The seas are alive with coal. Shipping lines have been crisscrossing the oceans with so much coal lately that major ports in the Netherlands, Belgium, and others are having to commandeer iron storage space just to accommodate the influx. Once again the Russian invasion of Ukraine is upending traditional trade. What is now known as the “wartime coal trade” is following a similar trajectory as the “wartime oil trade.”
In 2019 CNN famously reported that China would stop funding overseas coal projects. Headlines of “Coal is Dying” were commonplace. The activist group 350.org piled on with tweets such as, “Coal is dead. Power to the people!” Fast forward to the present and China’s coal production over the first half of this year rose by 10%. Not only is China producing coal, but it’s also a major buyer. The Chinese government has already approved multi-billions in new mining investments at home, and India and Indonesia are following.
In Europe, Germany, of all places, is creating a new coal reserve, and France is rumored to be restarting one of its main coal-fired plants in the upcoming months. The Ukrainian invasion has much of Europe spooked with Romania, the Czech Republic, Greece, Poland, the UK, and Italy all delaying the closures of their coal-fired plants. The shipbroker BRS revealed some telling data out of Europe – in 2021 the continent bought 44 million tons from major coal producers like the US, Australia, Colombia, South Africa, and Indonesia. At the end of June 2022, nearly 41 million tons had already been purchased. The US leads the way in terms of supply (14 million tons) with Australia close behind (13 million tons).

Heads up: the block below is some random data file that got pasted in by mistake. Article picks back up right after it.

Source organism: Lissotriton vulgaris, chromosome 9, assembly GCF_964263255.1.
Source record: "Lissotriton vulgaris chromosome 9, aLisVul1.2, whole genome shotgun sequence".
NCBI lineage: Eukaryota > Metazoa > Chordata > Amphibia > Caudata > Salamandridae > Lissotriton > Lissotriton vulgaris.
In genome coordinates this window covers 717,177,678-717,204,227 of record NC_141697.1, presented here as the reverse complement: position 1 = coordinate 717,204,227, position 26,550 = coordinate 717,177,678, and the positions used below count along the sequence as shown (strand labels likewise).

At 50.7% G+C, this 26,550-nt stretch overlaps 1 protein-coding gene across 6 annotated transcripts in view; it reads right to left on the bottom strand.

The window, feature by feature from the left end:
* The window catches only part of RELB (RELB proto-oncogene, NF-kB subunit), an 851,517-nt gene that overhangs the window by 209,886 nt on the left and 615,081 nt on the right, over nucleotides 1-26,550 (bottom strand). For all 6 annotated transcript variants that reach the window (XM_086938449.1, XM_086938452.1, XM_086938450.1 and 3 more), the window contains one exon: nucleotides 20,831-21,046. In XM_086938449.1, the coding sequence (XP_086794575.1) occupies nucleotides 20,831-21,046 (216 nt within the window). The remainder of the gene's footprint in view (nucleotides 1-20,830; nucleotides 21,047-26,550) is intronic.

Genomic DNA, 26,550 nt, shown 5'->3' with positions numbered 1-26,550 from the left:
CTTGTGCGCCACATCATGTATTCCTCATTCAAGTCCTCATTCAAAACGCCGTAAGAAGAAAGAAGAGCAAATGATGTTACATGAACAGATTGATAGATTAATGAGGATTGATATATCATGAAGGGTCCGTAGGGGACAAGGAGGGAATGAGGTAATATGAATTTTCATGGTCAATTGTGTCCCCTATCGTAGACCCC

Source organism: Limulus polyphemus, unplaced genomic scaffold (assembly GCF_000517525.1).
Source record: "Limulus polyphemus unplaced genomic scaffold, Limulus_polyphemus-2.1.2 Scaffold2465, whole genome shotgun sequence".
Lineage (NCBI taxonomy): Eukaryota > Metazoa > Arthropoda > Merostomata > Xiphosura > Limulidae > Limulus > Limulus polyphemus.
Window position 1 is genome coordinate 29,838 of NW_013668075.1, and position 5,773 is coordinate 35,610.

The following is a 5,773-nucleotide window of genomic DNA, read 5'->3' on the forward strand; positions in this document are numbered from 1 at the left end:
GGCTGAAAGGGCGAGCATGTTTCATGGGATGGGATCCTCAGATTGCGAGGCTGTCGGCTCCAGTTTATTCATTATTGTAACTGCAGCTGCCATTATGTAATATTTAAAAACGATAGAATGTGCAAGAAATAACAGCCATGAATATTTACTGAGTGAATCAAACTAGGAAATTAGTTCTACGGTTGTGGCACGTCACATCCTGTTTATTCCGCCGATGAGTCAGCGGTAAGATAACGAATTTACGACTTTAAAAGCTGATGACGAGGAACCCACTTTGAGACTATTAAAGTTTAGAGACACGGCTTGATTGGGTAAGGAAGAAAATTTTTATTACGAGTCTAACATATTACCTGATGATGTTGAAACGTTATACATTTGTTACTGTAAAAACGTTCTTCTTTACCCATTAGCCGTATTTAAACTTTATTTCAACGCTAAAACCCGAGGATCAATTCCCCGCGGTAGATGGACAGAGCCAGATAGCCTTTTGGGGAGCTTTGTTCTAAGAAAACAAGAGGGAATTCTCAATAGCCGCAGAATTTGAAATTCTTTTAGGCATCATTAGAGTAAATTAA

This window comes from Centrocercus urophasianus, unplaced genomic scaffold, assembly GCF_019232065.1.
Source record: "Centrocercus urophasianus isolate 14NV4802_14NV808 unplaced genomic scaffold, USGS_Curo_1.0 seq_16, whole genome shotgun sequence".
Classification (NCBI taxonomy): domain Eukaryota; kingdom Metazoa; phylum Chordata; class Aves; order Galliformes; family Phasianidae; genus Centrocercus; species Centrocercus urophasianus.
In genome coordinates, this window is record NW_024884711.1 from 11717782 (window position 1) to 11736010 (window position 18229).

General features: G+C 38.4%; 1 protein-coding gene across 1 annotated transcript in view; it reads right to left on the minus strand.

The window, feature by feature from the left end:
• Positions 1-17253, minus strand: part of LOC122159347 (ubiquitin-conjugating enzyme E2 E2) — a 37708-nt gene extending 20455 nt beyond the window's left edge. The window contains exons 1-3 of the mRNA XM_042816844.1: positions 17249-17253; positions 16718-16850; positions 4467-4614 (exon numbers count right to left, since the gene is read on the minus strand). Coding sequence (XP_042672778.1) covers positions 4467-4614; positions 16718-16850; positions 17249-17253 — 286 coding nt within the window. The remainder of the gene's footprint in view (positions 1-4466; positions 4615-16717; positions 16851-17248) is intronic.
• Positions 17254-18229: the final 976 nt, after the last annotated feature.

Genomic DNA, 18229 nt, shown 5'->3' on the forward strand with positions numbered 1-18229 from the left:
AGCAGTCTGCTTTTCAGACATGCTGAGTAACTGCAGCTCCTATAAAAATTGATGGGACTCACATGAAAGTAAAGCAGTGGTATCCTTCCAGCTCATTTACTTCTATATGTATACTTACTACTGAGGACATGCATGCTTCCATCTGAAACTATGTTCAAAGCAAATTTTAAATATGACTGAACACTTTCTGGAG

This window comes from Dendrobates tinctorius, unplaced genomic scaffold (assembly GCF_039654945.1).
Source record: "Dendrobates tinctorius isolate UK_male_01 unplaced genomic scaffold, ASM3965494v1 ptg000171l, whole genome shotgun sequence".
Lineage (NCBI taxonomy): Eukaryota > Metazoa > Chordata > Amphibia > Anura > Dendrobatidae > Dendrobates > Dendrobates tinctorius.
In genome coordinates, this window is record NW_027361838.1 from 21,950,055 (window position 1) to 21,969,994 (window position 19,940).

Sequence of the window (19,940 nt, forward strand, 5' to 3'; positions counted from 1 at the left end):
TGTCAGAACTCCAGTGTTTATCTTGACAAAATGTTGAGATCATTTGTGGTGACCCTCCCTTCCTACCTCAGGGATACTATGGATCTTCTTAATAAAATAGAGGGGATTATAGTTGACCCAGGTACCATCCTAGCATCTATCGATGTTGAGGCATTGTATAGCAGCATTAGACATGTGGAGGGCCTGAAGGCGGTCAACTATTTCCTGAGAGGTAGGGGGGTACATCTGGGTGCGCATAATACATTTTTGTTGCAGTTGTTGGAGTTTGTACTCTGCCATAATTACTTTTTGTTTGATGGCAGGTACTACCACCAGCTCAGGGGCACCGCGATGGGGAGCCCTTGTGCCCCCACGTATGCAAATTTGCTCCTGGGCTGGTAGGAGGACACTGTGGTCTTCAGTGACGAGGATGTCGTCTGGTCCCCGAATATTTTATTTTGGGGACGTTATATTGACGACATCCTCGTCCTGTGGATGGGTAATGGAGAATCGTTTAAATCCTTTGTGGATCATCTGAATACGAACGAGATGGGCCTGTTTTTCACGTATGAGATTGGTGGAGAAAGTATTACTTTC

Data from Kpler, a provider of intelligence solutions for commodity markets, report a 6% bump so far for US exports of thermal and metallurgical coal compared to 2021. India purchased a record 2.7 million tons of coal from Russia in June alone.
One of the leading expert advisors in shipping investment, chartering, and risk management, Braemar, posits that Russia’s move towards sales to China and India will alter the demand for the various bulker size categories. For example, smaller Handysizes (35,000 deadweight ton capacity) accounted for 8.8% of total coal volume shipments in the first half of 2022. This was up from 2021, and of these, nearly half (49%) of the Handysize coal loadings were in Russia with destinations to the EU and Japan.
The big unknown, however, remains China. The Asian giant is going through an economic contraction so future demand is tough to predict. Chinese steel production typically propels the demand for coal. According to WorldSteel data, Chinese steel production is already down 3.4% versus 2021.
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